Robots of the Ancient World - Mystic Goddess
This week started with a little bit of a twist, musically. I found this random promo in the inbox, and the description "psychedelic stoner doom collective" perked my ears right up. Mystic Goddess was a seriously fun listen, with spacey, way out there grooves interspersed with heavy, High on Fire-esque riffs that at least made me wonder whether or not working out stoned would be a bad a idea... oh right, after working out comes work, so let's table that for now. Robots of the Ancient World is a seriously fun find that I'm excited to listen to more of; lead singer Caleb Weidenbach sounds like Jim Morrison if Jim Morrison didn't so easily lend himself to dorm room posters of kids trying way too hard. He also reminds me at times of Dorthia Cottrell, which is never, ever a bad thing in my book. Mystic Goddess comes out Friday, May 21st via Small Stone, at which point you will find me floating in the pool listening to it on repeat.
Crypts of Despair - All Light Swallowed
One of the great things about doing these posts every week is that I've noticed a lot of my preconceptions about different genres are slowly fading away, as I'm pretty much opening myself up to anything and everything musically. It's a cool feeling, and one that has rewarded me with some fantastic listens this year. One thing I didn't realize about myself is that I tended to shy away from grimy, filthy-sounding death metal, and boy was that silly. Crypts of Despair traffic in blackened death metal that sounds as though it's been decomposing in tombs of sadness for fifty years, and is very unhappy that you woke it up. It's basically like The Mummy they made with Brendan Fraser, only if it swapped out the comic relief parts for scary parts. Which makes for a fantastic album, but would have wasted the talent in that movie, which honestly is pretty perfect. All Light Swallowed came out last Friday on Transcending Obscurity.
Yautja - The Lurch
To the best of my (admittedly spotty) recollection, I have never listened to Yautja before, yet I was incredibly excited to see the promo land in the ol' Töp inbox. Maybe their reputation preceded them? Maybe I had them confused with another band? Who knows. Either way, I was real pumped to head down to the garage and blast The Lurch at a volume one click higher than I felt safe with a sleeping toddler and infant upstairs. And it was great; Yautja is one of those "kitchen sink" bands that defy easy categorization, and The Lurch is at times sludgy, at times harsh and noisy, at times a little punk, and always incredibly compelling. It's not the best comparison in terms of what you're going to hear, but I haven't felt this excited about this much sonic whiplash since my pal Nick introduced me to Miss Machine fifteen-plus years ago. Again, Yautja is a completely different band than DEP was, but they absolutely crackle with the same manic intensity and propensity for shifting their sound on a dime, leaving you hanging on for dear life. The Lurch is out May 21st on Relapse.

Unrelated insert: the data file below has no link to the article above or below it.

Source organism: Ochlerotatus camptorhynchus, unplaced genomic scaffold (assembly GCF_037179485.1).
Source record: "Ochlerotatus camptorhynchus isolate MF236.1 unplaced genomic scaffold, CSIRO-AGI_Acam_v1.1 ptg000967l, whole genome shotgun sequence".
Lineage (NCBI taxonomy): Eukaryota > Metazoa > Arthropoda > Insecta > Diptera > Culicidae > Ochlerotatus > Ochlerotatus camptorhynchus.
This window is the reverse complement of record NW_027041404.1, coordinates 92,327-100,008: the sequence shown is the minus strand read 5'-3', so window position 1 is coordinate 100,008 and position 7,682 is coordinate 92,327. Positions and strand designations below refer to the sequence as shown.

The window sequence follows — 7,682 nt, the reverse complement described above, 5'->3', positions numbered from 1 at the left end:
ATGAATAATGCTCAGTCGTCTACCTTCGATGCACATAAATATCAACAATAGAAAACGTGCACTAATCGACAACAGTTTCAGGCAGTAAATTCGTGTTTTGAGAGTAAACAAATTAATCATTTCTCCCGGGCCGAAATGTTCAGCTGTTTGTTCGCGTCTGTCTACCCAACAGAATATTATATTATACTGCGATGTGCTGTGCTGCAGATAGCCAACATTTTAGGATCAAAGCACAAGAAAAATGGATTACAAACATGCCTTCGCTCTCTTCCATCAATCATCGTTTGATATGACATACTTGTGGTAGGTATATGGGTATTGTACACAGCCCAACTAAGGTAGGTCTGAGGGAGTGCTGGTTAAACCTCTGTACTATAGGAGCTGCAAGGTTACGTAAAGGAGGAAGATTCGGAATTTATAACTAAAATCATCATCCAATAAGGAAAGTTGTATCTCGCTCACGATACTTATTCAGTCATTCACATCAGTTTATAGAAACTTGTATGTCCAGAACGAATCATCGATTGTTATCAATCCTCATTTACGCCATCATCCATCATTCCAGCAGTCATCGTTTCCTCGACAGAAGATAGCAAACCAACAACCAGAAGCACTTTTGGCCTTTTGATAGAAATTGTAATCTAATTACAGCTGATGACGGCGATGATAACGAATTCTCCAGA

An Autumn For Crippled Children - As the Morning Dawns, We Close Our Eyes
In a year in which time ceased to have any meaning at all, it seems appropriate that An Autumn for Crippled Children are already back with another full-length album. Dropping barely over a year after last year's All Fell Silent, Everything Went Quiet, new album As the Morning Dawns, We Close Our Eyes finds the Danish blackgaze stalwarts very much in their lane, which is to say your take on this album will probably be very similar to your take on their previous eight. If you're like me and enjoy the band's sound, then As the Morning Dawns... will be right up your alley; the band certainly doesn't feel any less exciting or driven for putting out two albums 55 weeks apart. As the Morning Dawns... is peak AAFC contradictions, in that it sounds impossibly heavy and yet ethereally weightless, desolately hopeless and preternaturally uplifting. I don't know if I can say it was a great lifting album, but I guarantee it's going to get a lot of plays around these parts over the summer. As the Morning Dawns, We Close Our Eyes is out May 21st, which is shaping up to be a pretty stellar release date.
Ghastly - Mercurial Passages
I had a great time giving a little shit to Decibel last week regarding their "Health Awaits" column, but I realized that perhaps I may have acted a little too quickly. I went on Instagram the other day, and was greeted by a post from Thrice drummer Riley Breckenridge, where he posted a picture of a gorgeous landscape and talked about a run he did and the music he listened to while doing it. Oh right. Looks like whenever Decibel gets around to sending those royalty checks my way, I'll have to send them directly to Riley. Fair's fair. Anyway, speaking of the 'Gram, it was there that I started seeing pics and posts about the upcoming new Ghastly album and became intrigued. Mercurial Passages is the Finnish band's third album, and having missed their first two, I have no idea how it compares or builds or whatnot. What I do know is that this one is filled with some pretty bombastic riffs, and a whole lot more groove than I was anticipating. Definitely one of those albums that you think you'll know what it's going to sound like based on the description, but then it completely surprises you (in a good way). Mercurial Passages drops May 28th via 20 Buck Spin.
A pretty phenomenal week, both musically and liftily. May 21st is going to be a baller ass day for releases, so at least I'll have more to write here. For now, previous Durf's Weekly Workout Albums out today are:
- Stone Healer - Conquistador (Proggy, eclectic goodness that you need to hear)